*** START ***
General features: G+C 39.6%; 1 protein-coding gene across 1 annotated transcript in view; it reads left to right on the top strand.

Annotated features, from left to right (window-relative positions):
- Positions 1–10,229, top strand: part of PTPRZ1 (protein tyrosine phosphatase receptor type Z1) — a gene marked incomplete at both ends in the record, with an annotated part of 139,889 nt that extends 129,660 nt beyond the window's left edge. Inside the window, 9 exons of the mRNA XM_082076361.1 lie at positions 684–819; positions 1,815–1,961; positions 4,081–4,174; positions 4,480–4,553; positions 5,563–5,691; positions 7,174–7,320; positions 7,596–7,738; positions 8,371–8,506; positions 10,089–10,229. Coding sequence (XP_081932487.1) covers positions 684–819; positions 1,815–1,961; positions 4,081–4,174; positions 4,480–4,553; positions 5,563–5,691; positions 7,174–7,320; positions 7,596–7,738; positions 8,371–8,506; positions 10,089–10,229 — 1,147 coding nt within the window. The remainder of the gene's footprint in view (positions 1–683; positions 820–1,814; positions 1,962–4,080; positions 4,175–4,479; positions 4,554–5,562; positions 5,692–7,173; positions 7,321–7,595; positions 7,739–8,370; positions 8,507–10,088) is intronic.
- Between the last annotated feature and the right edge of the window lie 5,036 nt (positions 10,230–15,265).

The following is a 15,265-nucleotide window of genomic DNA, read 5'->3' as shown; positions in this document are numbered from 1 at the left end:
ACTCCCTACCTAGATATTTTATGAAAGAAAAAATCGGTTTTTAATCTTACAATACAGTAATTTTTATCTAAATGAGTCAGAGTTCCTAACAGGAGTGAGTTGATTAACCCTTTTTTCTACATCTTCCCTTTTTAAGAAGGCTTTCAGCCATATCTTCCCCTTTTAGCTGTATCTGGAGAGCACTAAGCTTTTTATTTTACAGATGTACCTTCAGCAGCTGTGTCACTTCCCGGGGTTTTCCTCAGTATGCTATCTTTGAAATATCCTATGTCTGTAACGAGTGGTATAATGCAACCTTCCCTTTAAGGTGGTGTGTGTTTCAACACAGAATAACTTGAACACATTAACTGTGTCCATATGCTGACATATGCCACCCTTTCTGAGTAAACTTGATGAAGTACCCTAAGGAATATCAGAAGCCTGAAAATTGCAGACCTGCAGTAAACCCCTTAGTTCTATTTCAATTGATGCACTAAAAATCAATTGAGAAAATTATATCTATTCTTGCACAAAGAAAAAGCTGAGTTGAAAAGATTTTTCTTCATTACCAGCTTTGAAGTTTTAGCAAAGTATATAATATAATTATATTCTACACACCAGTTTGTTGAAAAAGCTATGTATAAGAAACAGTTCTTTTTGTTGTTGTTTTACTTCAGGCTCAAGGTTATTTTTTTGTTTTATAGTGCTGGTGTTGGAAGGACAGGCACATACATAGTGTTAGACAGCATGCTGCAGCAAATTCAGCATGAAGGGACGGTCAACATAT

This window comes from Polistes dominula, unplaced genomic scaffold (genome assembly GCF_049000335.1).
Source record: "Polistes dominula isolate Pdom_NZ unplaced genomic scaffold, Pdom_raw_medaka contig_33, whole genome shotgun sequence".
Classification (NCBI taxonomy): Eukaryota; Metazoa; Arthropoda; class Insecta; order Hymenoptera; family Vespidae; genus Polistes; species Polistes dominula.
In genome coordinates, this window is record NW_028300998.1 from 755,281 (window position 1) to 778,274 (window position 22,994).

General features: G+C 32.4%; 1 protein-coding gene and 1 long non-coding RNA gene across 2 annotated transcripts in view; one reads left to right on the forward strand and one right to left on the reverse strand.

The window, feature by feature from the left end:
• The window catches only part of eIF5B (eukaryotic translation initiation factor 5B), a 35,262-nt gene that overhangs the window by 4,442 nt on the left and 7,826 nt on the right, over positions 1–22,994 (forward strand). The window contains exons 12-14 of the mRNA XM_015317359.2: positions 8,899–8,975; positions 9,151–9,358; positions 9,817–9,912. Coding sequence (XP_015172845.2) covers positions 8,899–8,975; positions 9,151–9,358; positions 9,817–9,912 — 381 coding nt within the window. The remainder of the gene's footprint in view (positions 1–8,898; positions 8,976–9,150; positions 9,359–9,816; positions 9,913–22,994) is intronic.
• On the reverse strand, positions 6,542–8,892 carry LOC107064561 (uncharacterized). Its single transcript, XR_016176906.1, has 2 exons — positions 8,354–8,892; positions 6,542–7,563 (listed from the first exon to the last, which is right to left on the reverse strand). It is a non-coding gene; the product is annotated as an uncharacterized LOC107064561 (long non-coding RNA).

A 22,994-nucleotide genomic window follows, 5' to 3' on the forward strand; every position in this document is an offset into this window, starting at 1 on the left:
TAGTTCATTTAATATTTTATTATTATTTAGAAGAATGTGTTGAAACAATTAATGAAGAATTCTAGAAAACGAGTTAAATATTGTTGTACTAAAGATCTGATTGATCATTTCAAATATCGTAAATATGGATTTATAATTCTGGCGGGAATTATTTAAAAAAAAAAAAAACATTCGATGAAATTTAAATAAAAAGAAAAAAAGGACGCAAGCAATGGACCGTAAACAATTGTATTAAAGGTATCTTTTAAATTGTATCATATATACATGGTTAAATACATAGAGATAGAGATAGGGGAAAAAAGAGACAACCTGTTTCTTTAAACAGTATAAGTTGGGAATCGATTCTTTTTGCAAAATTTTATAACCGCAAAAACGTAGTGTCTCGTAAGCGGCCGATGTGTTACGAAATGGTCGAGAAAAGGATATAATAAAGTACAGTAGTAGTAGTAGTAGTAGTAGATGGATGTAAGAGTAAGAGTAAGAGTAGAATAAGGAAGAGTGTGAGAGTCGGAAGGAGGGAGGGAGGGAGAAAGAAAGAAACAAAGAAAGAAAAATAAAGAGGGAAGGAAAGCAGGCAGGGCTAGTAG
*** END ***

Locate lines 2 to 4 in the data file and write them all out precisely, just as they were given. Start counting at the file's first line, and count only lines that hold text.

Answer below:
Annotated features, from left to right (window-relative positions):
- Positions 1–10,229, top strand: part of PTPRZ1 (protein tyrosine phosphatase receptor type Z1) — a gene marked incomplete at both ends in the record, with an annotated part of 139,889 nt that extends 129,660 nt beyond the window's left edge. Inside the window, 9 exons of the mRNA XM_082076361.1 lie at positions 684–819; positions 1,815–1,961; positions 4,081–4,174; positions 4,480–4,553; positions 5,563–5,691; positions 7,174–7,320; positions 7,596–7,738; positions 8,371–8,506; positions 10,089–10,229. Coding sequence (XP_081932487.1) covers positions 684–819; positions 1,815–1,961; positions 4,081–4,174; positions 4,480–4,553; positions 5,563–5,691; positions 7,174–7,320; positions 7,596–7,738; positions 8,371–8,506; positions 10,089–10,229 — 1,147 coding nt within the window. The remainder of the gene's footprint in view (positions 1–683; positions 820–1,814; positions 1,962–4,080; positions 4,175–4,479; positions 4,554–5,562; positions 5,692–7,173; positions 7,321–7,595; positions 7,739–8,370; positions 8,507–10,088) is intronic.
- Between the last annotated feature and the right edge of the window lie 5,036 nt (positions 10,230–15,265).